Stores To Spy On Shoppers By Tracking Their Smartphones

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TN Note: To add insult to injury, retail stores will start competing with intel organizations by tracking cellphones to collect shopper information. Most people don’t realize that when WiFi is turned on, it becomes a trackable beacon to surveillance scanners and hackers. The remedy is simple: ALWAYS turn your smartphone’s  WiFi service OFF whenever you leave your trusted WiFi zone. 

Scanners are to be placed outside stores from Pret a Manger to Aldi to track people through their smartphones’ wifi signals.

One thousand of the sensors will be used to measure the numbers passing or entering, known as footfall.

The idea is that the information could help revive dying high streets threatened by the rise of internet shopping.

It could lead to changes in bus timetables to make shopping visits easier, or identify times of the day when free parking would help retailers. In theory, it could even be used to decide that some town centres are beyond saving.

But the idea that shoppers will be tracked through their phones’ wifi signals is controversial. Many balk at the rise of the surveillance society through CCTV cameras, automatic number plate recognition and smartphones.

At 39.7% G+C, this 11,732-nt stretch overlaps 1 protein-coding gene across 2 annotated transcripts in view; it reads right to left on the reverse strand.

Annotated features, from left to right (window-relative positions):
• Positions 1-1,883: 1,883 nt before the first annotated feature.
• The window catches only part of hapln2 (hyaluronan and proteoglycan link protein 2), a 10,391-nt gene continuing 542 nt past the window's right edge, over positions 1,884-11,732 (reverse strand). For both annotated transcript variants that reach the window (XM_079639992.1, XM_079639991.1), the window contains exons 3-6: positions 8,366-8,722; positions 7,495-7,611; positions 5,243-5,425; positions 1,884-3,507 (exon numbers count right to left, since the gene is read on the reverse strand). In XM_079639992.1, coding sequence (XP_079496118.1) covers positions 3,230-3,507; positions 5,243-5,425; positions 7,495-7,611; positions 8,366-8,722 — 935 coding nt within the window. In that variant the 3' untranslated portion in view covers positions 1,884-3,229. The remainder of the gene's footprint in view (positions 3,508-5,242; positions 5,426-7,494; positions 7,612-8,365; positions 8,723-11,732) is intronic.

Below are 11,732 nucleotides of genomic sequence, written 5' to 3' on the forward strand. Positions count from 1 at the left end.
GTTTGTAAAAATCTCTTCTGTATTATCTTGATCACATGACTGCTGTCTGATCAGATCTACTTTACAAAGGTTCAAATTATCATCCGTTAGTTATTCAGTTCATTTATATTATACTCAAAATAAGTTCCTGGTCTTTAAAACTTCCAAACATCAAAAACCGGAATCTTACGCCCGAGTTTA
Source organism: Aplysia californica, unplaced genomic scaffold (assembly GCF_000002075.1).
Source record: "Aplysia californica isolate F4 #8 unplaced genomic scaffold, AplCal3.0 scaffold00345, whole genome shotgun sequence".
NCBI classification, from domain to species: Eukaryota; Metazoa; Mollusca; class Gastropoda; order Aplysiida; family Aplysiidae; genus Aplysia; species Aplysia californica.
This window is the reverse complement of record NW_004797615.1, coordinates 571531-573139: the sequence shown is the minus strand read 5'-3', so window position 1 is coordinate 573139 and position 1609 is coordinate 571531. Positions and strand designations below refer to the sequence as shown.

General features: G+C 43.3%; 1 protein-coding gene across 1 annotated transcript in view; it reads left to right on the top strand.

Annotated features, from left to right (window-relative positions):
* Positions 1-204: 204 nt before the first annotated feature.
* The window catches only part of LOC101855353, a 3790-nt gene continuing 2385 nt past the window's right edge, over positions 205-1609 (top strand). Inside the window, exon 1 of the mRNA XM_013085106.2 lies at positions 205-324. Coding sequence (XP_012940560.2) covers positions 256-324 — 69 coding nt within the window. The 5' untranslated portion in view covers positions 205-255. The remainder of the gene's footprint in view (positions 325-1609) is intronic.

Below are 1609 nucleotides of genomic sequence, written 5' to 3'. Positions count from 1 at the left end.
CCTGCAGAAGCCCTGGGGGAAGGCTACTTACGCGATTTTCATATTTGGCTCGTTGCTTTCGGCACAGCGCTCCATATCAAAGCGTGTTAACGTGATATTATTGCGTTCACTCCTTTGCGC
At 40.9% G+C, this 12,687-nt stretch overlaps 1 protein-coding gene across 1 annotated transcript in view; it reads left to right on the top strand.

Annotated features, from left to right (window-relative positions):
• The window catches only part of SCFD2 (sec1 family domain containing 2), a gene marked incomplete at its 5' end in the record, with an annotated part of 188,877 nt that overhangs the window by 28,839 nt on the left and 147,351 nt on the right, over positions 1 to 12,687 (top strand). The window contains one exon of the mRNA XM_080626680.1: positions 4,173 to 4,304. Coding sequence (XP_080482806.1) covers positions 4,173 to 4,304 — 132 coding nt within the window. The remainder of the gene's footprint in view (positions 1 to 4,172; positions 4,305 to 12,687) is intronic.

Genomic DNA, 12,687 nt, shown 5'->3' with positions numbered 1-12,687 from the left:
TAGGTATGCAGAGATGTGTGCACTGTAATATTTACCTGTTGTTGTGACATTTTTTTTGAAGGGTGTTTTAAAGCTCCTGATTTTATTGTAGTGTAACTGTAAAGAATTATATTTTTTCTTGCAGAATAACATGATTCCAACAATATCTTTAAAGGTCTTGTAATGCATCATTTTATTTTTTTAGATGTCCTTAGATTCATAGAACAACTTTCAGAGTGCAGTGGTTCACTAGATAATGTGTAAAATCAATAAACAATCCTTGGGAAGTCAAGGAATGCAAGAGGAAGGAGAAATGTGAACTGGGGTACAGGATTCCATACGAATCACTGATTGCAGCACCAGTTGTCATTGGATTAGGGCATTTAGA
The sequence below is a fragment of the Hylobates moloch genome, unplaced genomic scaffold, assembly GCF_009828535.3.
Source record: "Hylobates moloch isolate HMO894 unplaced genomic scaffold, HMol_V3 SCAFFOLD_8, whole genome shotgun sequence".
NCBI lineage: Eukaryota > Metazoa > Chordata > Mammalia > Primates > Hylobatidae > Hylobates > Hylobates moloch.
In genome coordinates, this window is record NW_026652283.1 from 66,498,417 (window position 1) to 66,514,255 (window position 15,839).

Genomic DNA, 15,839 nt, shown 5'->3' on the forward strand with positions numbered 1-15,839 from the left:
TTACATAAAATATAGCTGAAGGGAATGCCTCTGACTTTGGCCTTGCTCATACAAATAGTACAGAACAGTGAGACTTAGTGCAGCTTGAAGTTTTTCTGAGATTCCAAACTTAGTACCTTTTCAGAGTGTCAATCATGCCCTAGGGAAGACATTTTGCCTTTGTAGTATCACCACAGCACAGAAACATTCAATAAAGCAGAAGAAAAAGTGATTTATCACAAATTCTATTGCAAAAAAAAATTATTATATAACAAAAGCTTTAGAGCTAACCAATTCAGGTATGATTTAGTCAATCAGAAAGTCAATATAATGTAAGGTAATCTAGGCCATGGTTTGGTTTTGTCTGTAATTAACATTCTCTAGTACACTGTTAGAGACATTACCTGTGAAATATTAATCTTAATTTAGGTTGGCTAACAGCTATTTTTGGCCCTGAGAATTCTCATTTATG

The campaigning group Big Brother Watch warned that many people do not realise they are being scanned in this way and that such surveillance systems are open to abuse.

The team running the project, however, insists all the information will be made anonymous, removing any possibility of the data being linked to a specific individual. And shoppers can opt out by choosing to turn off wifi signals on their phones.

The SmartStreetSensor Project is funded by the Government’s Economic and Social Research Council.

The retailers so far signed up to take part include Pret a Manger, Aldi, Oxfam, Pizza Hut, Superdrug, Thorntons, Dixons Carphone, Patisserie Valerie, Jack Wills, Tortilla, The Entertainer, Eurochange, Itsu, and Ed’s Easy Diner.

The 1,000 sensors that will be placed in 81 towns and cities around the country have been developed in a partnership between the Local Data Company (LDC), which tracks the health of high streets, and University College London.

Data from LDC shows that major chains closed 1,043 high street stores in 2015, while independent traders opened 593.

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